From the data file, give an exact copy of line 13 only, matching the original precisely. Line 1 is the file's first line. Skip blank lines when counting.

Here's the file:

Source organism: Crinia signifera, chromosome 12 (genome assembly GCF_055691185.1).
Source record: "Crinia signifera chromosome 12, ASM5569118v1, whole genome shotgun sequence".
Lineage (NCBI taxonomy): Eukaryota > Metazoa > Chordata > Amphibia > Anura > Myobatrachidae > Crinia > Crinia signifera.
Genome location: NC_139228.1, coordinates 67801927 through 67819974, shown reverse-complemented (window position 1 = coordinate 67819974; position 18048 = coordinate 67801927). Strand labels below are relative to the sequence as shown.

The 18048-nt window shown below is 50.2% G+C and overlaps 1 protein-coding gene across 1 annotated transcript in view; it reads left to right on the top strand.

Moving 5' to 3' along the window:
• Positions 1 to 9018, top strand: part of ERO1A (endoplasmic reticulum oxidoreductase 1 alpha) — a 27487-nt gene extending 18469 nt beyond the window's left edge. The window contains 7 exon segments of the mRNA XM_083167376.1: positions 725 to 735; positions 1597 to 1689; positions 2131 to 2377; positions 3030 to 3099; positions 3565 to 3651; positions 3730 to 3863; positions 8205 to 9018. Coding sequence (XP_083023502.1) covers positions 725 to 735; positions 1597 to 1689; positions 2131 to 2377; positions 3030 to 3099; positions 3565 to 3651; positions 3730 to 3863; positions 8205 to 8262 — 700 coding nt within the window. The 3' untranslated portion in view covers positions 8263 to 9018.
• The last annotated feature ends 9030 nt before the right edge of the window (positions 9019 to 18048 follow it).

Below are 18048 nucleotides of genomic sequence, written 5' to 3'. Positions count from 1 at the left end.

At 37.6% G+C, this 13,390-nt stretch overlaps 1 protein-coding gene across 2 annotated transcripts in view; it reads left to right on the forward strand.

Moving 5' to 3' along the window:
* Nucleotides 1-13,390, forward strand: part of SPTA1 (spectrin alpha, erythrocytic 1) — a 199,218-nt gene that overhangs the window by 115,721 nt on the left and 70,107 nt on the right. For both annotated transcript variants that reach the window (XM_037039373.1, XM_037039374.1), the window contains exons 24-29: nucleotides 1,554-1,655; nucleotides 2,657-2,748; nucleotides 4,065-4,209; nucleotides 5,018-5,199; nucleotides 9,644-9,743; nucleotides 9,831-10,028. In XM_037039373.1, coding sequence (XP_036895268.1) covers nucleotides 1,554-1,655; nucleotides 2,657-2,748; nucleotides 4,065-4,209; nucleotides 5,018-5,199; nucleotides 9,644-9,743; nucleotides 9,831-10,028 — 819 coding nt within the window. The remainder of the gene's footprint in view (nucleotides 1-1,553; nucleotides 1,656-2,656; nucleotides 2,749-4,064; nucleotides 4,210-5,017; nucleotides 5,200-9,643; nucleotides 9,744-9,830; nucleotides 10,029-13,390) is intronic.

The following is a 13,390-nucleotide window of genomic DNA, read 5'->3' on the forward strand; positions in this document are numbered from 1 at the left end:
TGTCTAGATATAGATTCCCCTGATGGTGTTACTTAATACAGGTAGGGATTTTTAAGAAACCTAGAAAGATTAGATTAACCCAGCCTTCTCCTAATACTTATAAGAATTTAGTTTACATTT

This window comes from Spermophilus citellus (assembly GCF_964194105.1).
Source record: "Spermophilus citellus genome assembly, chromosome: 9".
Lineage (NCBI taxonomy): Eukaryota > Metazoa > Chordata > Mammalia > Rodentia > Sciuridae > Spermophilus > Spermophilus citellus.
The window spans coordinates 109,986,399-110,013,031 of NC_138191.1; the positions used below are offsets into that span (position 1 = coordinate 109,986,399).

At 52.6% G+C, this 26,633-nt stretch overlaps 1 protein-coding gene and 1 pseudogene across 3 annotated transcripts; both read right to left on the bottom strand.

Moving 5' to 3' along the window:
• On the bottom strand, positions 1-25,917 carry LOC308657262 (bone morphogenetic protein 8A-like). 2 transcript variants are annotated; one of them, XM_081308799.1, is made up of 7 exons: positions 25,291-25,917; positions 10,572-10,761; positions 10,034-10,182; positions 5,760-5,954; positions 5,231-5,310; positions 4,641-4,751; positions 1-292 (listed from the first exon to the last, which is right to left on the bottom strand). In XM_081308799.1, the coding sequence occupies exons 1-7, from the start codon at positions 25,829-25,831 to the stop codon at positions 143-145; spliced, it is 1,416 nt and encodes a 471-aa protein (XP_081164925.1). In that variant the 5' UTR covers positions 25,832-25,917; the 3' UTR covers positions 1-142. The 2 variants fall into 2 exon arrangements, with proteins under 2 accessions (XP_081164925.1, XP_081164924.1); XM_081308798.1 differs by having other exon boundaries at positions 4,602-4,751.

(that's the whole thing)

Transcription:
The following is a 13,390-nucleotide window of genomic DNA, read 5'->3' on the forward strand; positions in this document are numbered from 1 at the left end: